Walpole’s techniques and his “Gothic machinery” were often repeated and became popular among other Gothic novelists. Otranto takes features from old poetry, drama and romance, moves away from Neoclassical values and touches the values of Romanticism, i.e. it reveals the emotions and feelings (Botting: 1996, 31). Walpole’s inventions concerned the setting, the plot and the creation of characters. First of all, he put the action into an ancient, ruined castle which brought the Medieval Ages into life. The dilapidated castle was not only frightening but it also indicated the decaying state of the family and the villain living there. Then, the plot presented a noble line of a family which was often shattered by some dissension. The hero was of a hidden identity that became revealed later while the beautiful and weak heroine was pursued by a wicked usurper of the castle, a villain. The dangers and alarms followed one another causing an atmosphere of fear and terror which was placated by a peaceful outcome - true loyal love was justified and position restored to its proper owner (May: 1980, 1). The plot of The Castle of Otranto fulfills all the abovementioned conventions.

The novel starts with a wedding of Manfred’s only son with beautiful Isabella. Unluckily, the groom is killed by a giant helmet falling out of nowhere and Manfred, determined that his line cannot extinct, decides to divorce his wife Hippolyta and marry Isabella. To escape from her pursuer, Isabella runs down through an underground passage, where Theodore, a nobleman in disguise of a peasant, helps her. In the meantime in the palace appear several pieces of giant armour. At last, the thunderstorm shakes the castle to its foundations and portrait of Alfonso, a murdered proprietor of Otranto, walks out of its frames. Alfonso demands Manfred to leave Otranto and surrender it to the truly heir - Theodore. Then pacified Alfonso ascends into heaven, Theodore finds love and peace with Isabella as his beloved Matilda was previously accidentally killed by her father Manfred, and the order is restored (Birkhead: 1921, 16-.).

Walpole used supernatural elements like a giant helmet or a walking portrait whose task was to introduce the atmosphere of gloomy apprehension, to convince that everything can happen to restore the order. Although such elements are grotesque and hardly believable, Walpole takes them for granted (Meyer Spacks: 2006, 193). In his creation of characters, Walpole decided to look more in the interior mental processes, to display how would they behave in extraordinary situations. In the Preface Walpole justifies his use of supernatural: “Allow the possibility of the facts and all the actors comport themselves as persons would do in their situation” (Hume: 1969, 283). Such approach to the psychology of characters is indebted to Richardson and his Clarissa and although it is not as delicate, it moves into deeper and more complex situations (Hume: 1969, 283).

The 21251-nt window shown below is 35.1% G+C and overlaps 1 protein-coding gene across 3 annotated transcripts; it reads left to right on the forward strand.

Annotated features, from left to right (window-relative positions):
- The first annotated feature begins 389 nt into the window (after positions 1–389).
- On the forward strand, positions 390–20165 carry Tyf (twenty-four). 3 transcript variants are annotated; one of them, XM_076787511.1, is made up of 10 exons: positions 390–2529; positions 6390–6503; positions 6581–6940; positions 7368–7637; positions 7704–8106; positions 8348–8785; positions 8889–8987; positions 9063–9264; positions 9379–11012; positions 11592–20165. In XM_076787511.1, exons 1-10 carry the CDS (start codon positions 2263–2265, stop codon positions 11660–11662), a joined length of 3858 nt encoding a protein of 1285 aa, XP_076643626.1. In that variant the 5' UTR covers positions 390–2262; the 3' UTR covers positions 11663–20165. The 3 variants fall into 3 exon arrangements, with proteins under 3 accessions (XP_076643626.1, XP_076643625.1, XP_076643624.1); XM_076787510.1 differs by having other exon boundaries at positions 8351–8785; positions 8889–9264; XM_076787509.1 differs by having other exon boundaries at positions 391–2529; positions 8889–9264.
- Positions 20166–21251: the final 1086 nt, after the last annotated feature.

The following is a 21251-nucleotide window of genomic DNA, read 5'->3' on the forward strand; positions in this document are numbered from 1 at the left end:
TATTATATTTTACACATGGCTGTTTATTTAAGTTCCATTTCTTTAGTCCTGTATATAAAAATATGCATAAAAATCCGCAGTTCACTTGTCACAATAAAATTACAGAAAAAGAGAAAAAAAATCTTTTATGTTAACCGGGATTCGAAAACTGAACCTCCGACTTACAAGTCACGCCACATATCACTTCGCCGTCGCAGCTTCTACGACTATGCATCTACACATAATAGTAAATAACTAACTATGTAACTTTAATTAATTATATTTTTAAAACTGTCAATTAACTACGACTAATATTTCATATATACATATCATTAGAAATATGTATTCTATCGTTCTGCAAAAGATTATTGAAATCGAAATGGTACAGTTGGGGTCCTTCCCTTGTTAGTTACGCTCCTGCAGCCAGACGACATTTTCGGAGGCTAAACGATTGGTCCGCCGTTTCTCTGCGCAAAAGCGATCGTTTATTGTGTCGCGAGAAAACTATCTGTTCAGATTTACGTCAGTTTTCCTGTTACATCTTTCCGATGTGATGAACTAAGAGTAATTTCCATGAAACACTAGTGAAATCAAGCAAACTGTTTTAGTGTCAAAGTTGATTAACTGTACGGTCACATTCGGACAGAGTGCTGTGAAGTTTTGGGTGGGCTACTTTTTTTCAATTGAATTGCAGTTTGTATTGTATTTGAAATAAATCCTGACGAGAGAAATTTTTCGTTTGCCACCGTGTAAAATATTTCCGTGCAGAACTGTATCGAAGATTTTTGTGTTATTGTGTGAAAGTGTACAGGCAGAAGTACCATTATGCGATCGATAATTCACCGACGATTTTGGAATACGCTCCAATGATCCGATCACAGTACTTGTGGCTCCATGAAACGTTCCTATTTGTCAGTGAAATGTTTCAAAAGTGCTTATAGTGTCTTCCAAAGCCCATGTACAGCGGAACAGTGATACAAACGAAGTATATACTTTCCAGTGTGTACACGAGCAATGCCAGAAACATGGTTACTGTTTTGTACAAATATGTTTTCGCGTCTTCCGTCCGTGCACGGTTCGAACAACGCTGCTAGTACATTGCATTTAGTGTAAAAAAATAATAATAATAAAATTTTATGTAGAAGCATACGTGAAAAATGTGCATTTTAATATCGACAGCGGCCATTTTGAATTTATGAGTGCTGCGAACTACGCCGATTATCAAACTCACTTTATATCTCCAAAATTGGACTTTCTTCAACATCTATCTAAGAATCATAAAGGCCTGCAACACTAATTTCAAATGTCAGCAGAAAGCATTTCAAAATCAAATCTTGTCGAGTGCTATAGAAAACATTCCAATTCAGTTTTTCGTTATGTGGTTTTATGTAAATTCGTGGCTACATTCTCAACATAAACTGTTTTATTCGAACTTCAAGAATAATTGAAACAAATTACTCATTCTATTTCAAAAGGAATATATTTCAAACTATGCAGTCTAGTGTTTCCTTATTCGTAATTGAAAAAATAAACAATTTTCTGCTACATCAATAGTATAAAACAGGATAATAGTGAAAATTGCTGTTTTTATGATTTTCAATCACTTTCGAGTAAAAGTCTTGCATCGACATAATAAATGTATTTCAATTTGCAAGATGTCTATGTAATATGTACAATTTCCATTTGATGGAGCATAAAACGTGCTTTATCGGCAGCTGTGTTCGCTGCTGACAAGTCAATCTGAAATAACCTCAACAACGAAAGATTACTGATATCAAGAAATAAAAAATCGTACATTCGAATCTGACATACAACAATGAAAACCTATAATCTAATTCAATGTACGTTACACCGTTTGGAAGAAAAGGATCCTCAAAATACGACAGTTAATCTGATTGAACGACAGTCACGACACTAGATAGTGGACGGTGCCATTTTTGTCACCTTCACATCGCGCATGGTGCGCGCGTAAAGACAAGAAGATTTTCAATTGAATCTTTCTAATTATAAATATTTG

Location of the action in an ancient castle became the trademark of a Gothic novel. What is more, the terrifying corridors and trappings of a castle like Otranto became a recurrent motif in other novels. Dungeons and secret passages, torture chambers and sliding panels were not rare in the Gothic landscapes. In such a setting, the heroine could feel terrified enough and the atmosphere was convincing also for the reader. Walpole’s techniques were later reused by writers like Clara Reeve, Ann Radcliffe, William Beckford or Charles Maturin in their novels.

In the eighteenth century there were present three types of novels: sentimental­domestic (the novel of manners), Gothic and didactic, but the great popularity of the Gothic novel caused that the genre influenced all the other kinds of the novel. Consequently, it is often said that there are three types of Gothic novel itself: sentimental-Gothic, Terror-Gothic and Historical-Gothic. Sentimental-Gothic novels are just domestic tales where the spooky events and the presence of the ghosts are only used to enliven the atmosphere. An example of such a novel is The Old English Baron by Clara Reeve. In Historical-Gothic the only “historical” part is the setting where the events take place, like in The Recess by Sophia Lee. The Terror-Gothic novels are considered as the most nearly pure Gothic and to this strain belongs Mrs. Radcliffe and The Mysteries of Udolpho (Hume: 1969, 282-283). These three types of Gothic fiction left a place for an advance in different directions what brought numerous Gothic works.